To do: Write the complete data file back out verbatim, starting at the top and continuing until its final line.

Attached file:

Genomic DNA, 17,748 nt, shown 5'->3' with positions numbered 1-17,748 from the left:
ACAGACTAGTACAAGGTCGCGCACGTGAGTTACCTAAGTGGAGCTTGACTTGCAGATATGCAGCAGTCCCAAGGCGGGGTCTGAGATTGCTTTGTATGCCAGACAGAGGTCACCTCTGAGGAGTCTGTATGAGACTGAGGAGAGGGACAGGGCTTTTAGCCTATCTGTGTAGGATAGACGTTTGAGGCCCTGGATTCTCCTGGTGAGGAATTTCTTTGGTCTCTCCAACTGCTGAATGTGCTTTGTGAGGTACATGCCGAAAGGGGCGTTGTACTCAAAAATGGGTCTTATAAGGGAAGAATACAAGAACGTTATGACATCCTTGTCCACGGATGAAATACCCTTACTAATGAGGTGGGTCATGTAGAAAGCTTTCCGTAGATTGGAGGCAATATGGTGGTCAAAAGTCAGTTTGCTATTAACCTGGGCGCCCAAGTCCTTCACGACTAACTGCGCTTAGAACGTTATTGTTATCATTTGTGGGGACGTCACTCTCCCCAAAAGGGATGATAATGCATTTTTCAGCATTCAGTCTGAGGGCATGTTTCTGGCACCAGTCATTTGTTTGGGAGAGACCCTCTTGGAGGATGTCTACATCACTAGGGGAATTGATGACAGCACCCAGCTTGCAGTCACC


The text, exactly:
Genomic DNA, 17,748 nt, shown 5'->3' with positions numbered 1-17,748 from the left:
ACAGACTAGTACAAGGTCGCGCACGTGAGTTACCTAAGTGGAGCTTGACTTGCAGATATGCAGCAGTCCCAAGGCGGGGTCTGAGATTGCTTTGTATGCCAGACAGAGGTCACCTCTGAGGAGTCTGTATGAGACTGAGGAGAGGGACAGGGCTTTTAGCCTATCTGTGTAGGATAGACGTTTGAGGCCCTGGATTCTCCTGGTGAGGAATTTCTTTGGTCTCTCCAACTGCTGAATGTGCTTTGTGAGGTACATGCCGAAAGGGGCGTTGTACTCAAAAATGGGTCTTATAAGGGAAGAATACAAGAACGTTATGACATCCTTGTCCACGGATGAAATACCCTTACTAATGAGGTGGGTCATGTAGAAAGCTTTCCGTAGATTGGAGGCAATATGGTGGTCAAAAGTCAGTTTGCTATTAACCTGGGCGCCCAAGTCCTTCACGACTAACTGCGCTTAGAACGTTATTGTTATCATTTGTGGGGACGTCACTCTCCCCAAAAGGGATGATAATGCATTTTTCAGCATTCAGTCTGAGGGCATGTTTCTGGCACCAGTCATTTGTTTGGGAGAGACCCTCTTGGAGGATGTCTACATCACTAGGGGAATTGATGACAGCACCCAGCTTGCAGTCACC